The 12 questions, delivered in three short survey segments, were designed to raise awareness of some unaddressed sub-issues remaining from the 2012 Conference For Food Protection's Hand Hygiene Committee, charged with identifying alternate handwashing protocols. This qualitative study was independent of the CFP process but conducted in a timeframe to capture and maintain the momentum from the May, 2012 Indianapolis session and serve as a bridge to the 2014 Committee which will be formed later this month.
Respondents were all attendees of the 2012 CFP meeting and included industry, regulatory and academia.
The overarching goal of this study is to seek the 2014 CFP Hand Hygiene Committee's consideration of each recommendation. No direct response is anticipated. The final committee report will be presented at the 2014 session.
1. Significant enhancements in foodservice hand hygiene compliance will more likely come from creative changes in worker motivation than from advances in chemistry, biology, physics or math. Confirm that this broad topic will remain in the purview of the science-oriented Council III.
2. Consider motivating industry and academic research by publishing a statement on acceptable pathogen reduction to qualify for consideration as a suitable substitute for traditional handwashing.
3. Acknowledge that ill customers are a likely source of norovirus for foodservice establishments. Considering the ratio of customers to staff and CDC's Vessel Sanitation experience, that risk is likely significant but a more hidden threat to public health than the ill employee. (Staff with symptoms must continue to be excluded as they too have been proven to be an important source of outbreaks.)
4. Confirm in writing that CDER controls packaged products that make label efficacy claims. Process driven handwashing solutions like extending time and adding friction when soap is unavailable are not within the purview of CDER.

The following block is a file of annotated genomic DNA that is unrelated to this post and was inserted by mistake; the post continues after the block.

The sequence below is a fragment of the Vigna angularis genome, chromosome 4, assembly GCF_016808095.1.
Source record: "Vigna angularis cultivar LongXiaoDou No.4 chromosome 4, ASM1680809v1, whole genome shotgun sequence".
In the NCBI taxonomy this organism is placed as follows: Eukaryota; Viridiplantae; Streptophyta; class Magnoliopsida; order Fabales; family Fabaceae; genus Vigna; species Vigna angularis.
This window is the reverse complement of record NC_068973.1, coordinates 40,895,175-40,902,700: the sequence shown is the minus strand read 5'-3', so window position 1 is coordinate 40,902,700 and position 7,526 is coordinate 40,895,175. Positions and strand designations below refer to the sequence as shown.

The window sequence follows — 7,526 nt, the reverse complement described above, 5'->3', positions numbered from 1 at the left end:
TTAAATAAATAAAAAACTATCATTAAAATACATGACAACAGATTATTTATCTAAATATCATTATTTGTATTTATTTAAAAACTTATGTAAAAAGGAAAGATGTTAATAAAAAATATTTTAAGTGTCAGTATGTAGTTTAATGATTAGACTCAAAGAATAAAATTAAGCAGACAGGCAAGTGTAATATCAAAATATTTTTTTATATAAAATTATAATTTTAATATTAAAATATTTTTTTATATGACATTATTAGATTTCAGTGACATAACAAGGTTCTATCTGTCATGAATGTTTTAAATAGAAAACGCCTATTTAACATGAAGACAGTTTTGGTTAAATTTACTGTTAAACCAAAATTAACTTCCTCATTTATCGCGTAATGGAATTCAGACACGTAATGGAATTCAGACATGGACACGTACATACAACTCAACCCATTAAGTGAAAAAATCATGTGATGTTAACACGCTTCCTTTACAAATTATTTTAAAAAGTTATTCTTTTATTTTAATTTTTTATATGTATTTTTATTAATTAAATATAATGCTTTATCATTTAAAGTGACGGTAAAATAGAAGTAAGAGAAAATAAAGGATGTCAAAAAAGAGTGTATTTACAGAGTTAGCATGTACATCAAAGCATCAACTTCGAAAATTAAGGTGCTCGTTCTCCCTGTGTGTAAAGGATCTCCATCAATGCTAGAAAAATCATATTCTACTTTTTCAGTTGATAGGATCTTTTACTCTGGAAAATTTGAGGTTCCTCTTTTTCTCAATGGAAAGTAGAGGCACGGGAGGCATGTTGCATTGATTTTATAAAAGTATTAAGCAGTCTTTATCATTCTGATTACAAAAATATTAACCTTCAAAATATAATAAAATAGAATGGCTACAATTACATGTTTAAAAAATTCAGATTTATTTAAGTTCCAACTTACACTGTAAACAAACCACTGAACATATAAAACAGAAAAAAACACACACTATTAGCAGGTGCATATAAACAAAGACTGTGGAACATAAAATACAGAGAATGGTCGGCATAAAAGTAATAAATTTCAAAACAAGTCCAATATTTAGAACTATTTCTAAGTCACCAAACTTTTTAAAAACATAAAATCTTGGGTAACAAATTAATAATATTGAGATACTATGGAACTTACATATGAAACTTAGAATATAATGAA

5. Note that without the FDA's signing on to a log 2 pathogen reduction as a standard, the committee could still move forward by considering it "supportive qualitative guidance".
6. Consider listing alcohol as a substitute for water as a cleaning agent when water is not available, provided the process includes friction and soil removal with a single-use paper towel.
7. Acknowledge that convenience plays an important part in hand hygiene compliance and frequency of hand hygiene interventions must match up with soiling rates and locations.
9. A two-step cleanse-sanitize protocol has been approved for use by the U.S. Military, the Southern Nevada Health District (one client, under a letter-of-no objection) and the Clark County Nevada School District. This protocol, with its years of use, third party peer reviewed research and various approvals, should be thoroughly considered by the 2014 CFP Hand Hygiene Committee.
10. Consider noting in the foundation documents of the Hand Hygiene Committee that the need for alternative hand cleansing methods is primarily in water-short environments, thus eliminating most all proposed water-based alternatives.
11. Confirm that Independent research has proven that alcohol hand sanitizers can be formulated to be effective on Norovirus, the number one cause of foodborne illness.
12. Confirm that Emory University's work has proven that human norovirus (HuNoV) is harder to kill than its surrogates. Consider recommending Emory's protocol be the new standard favored for future research. (It uses the "finger pad" method and HuNoV.)
Two insightful notes from survey participants:
“All operators want to do is put the best solution for clean hands at the employees' discretion. Best solution is defined as: The practice that is easiest for employees to do while working, is the most effective in removing soil without aggravating hand health and is the most economical compared to other options.”
“Handwashing process control is like taking your pulse. If it's within the healthy range, keep going. If not, take the corrective action asap. Immediate feedback to staff is more important than volumes of logs. Annual unread/unused reports for a restaurant open 24/7/365 can easily exceed 4,000 pages/year.”